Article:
Attorney General Alberto Gonzales was to be summoned to a Capitol Hill showdown Thursday as he fights to save his job in the face of calls for his ouster over the bungled firings of eight U.S. attorneys that Democrats say were driven by party politics.
The Senate Judiciary Committee scheduled a daylong hearing for Gonzales’ first appearance under oath since the firings set off an uproar in February that has only escalated with a bewildering series of conflicting accounts from the attorney general, his current and former aides and White House officials.
Gonzales himself has provided differing versions of the events, first saying he had almost no involvement in them and then later acknowledging that his role was larger, but only after e-mails about meetings he attended were released by the Justice Department to House and Senate committees.
President Bush has stuck by Gonzales, a longtime aide going back to Bush’s days as governor of Texas, through calls for him to resign by several Democratic lawmakers as well as a few Republicans.
Gonzales has resisted, saying in prepared testimony he has “nothing to hide” but apologizing “for my missteps that have helped to fuel the controversy.”
The Virginia Tech shooting that delayed the hearing for two days could temper the tone of the proceedings, several lawmakers said. But both Democrats and Republicans were eager to get on with the Gonzales matter.
“I think that it’s appropriate to move forward,” said Sen. Chuck Schumer, the New York Democrat who is leading the investigation on the Senate side.
“The sooner it’s over, the better,” said Sen. Orrin Hatch of Utah, whose support of Gonzales is one key to the attorney general’s fate.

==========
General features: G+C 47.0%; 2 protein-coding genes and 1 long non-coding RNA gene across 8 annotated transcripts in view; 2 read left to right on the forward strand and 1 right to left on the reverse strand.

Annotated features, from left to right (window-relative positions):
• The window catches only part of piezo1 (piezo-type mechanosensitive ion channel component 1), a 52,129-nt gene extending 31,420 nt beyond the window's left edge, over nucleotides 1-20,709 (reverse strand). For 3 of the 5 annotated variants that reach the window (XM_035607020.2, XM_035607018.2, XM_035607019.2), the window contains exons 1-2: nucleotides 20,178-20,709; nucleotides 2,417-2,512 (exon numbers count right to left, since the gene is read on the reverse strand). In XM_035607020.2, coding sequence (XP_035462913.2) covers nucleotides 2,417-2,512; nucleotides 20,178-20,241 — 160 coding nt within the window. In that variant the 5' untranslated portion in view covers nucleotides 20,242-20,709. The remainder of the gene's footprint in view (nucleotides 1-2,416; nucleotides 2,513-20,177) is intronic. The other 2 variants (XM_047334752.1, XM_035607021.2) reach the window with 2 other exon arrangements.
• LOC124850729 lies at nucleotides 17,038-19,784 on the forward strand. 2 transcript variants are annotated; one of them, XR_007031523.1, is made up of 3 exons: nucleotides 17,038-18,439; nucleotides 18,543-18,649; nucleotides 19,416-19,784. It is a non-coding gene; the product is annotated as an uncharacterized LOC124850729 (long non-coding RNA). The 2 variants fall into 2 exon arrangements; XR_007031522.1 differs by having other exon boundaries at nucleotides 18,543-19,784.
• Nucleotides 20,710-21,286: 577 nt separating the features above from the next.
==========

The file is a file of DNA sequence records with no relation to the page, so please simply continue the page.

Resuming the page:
Republicans have urged Gonzales to be more assertive and answer the questions more specifically than he did in his prepared testimony, which was released by the Justice Department on Sunday in anticipation that the hearing would be held Tuesday.
“I hope he doesn’t apologize,” said Rep. Chris Cannon, R-Utah, who spoke with Gonzales a week ago. “He is in a really miserable position where people are focused and saying nasty things. He thinks that he acted appropriately. I told him he ought to be less gracious in his responses.”
Said Hatch: “If he just answers the questions, he’ll be fine.”
Gonzales’ own statements could complicate his task. On style and substance, he is famously mild-mannered and loyal to Bush.
Democrats say that’s just the problem: Gonzales may have led the Justice Department as if still Bush’s White House counsel, thus allowing his cadre of young-but-senior aides to make decisions on which of the nation’s 93 federal prosecutors should be fired, and why.
Critics allege that some of the eight fired were dismissed to interfere with ongoing corruption investigations in ways that might help Republicans. Gonzales strongly denies that, but Democrats have maintained that a stiff denial is insufficient without more details.
Some Republicans acknowledge that merely sticking to the talking points in Gonzales’ prepared testimony will make it hard for him to hang onto his job. The committee’s senior Republican, Sen. Arlen Specter of Pennsylvania, dismissed the prepared remarks as “pablum.”
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